We study the conditions under which members of Congress incorporate policy-specific considerations in their decisions. To do this, we estimate a model that accounts for the influence of private information about legislation quality on voting patterns in the House and Senate. We find that minority party members are more likely to evaluate proposals on their merits than majority members, but institutional and electoral considerations significantly attenuate these partisan differences. In particular, seniority, electoral safety, and constituents' political knowledge have a balancing effect on partisan predispositions to rely on policy-relevant information, making minority (majority) members less (more) likely to vote informatively.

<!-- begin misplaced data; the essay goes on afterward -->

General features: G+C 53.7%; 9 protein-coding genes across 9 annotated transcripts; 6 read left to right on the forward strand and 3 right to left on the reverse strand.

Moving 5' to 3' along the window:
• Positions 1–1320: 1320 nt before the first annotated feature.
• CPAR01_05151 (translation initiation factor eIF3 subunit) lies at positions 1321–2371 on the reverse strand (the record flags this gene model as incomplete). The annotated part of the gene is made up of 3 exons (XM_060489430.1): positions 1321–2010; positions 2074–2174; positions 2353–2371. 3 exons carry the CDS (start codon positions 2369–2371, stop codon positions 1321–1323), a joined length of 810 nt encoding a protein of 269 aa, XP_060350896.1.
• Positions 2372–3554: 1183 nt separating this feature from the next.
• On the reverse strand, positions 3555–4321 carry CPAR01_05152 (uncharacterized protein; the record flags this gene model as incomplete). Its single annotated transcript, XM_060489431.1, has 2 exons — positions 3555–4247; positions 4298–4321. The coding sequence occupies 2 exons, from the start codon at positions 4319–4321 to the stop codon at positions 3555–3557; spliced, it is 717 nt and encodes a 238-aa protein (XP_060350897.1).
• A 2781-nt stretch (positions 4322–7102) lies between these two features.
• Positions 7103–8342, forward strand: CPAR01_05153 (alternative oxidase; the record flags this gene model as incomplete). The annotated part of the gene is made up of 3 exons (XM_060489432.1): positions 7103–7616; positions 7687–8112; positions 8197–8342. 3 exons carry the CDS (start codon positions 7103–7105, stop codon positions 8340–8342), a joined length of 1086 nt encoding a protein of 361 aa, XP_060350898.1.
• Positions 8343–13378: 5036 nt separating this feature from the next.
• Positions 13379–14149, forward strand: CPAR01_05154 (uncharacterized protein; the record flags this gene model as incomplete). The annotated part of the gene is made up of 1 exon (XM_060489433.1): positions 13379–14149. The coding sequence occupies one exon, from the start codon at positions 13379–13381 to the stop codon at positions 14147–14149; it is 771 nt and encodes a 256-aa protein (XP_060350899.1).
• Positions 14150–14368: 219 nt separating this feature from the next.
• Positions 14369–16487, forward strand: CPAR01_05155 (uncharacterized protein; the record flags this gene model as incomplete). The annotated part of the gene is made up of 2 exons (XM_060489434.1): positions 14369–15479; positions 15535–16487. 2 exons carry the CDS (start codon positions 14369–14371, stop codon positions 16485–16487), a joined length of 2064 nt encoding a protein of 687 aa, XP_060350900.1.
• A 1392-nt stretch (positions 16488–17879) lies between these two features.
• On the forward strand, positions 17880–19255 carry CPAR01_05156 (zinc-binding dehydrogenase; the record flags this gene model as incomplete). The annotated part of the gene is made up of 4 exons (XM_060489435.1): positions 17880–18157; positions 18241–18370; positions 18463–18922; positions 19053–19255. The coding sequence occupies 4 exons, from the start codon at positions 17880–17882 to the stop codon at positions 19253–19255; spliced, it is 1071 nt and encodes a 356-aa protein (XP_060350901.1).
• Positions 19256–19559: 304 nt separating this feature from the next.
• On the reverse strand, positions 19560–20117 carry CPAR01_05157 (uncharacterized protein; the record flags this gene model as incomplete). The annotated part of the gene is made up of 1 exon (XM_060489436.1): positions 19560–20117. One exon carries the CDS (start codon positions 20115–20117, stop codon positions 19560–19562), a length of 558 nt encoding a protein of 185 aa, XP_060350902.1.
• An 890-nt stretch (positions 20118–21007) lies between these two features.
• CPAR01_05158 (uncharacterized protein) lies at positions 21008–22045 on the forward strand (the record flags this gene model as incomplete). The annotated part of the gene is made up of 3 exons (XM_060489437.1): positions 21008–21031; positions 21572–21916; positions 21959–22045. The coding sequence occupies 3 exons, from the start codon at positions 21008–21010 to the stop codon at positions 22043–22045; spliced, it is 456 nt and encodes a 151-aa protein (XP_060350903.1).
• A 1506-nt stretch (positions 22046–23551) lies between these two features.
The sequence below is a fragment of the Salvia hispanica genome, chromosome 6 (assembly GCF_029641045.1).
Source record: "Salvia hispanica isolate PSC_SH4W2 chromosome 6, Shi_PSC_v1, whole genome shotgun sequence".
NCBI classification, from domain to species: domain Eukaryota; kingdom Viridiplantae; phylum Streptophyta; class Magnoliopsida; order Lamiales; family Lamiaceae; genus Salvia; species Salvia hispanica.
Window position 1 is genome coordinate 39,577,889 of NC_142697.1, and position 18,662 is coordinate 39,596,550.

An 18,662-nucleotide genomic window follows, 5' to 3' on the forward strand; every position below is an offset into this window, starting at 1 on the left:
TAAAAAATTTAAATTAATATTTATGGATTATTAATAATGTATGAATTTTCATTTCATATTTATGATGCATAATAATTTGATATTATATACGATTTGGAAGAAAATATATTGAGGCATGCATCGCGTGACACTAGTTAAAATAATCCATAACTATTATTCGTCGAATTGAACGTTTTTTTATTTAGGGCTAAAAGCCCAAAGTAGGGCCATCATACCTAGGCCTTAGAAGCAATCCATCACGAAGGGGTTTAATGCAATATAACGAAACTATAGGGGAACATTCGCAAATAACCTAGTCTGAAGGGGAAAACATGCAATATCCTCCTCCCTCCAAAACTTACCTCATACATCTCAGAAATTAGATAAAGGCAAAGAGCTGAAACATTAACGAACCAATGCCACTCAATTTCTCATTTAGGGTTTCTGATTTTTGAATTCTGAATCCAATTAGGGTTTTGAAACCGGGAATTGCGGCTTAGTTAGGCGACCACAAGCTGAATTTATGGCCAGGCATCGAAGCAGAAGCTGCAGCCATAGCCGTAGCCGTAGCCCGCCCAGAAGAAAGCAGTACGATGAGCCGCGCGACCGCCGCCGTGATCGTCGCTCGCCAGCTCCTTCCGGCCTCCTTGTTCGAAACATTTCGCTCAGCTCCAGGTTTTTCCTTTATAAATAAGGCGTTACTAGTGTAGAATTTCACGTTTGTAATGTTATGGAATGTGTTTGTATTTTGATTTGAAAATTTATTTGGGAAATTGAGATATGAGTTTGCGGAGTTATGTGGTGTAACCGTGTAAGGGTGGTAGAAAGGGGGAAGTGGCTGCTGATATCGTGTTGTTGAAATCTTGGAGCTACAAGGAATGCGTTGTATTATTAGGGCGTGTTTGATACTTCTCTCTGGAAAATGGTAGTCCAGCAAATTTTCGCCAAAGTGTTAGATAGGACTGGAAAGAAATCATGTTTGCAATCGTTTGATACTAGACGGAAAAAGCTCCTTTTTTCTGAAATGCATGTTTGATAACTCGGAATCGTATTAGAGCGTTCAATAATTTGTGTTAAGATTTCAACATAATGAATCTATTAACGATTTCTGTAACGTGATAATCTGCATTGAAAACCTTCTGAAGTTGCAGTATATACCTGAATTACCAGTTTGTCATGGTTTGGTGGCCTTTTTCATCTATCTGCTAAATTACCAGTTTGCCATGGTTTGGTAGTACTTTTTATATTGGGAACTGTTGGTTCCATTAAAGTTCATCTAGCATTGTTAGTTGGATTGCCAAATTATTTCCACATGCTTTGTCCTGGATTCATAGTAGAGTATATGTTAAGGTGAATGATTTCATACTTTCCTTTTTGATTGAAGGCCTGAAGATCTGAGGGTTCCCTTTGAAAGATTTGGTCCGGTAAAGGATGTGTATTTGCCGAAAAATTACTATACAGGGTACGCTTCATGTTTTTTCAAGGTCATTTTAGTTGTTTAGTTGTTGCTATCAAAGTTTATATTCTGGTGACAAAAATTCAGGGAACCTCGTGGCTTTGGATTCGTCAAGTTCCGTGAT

All Science Journal Classification (ASJC) codes
- Economics and Econometrics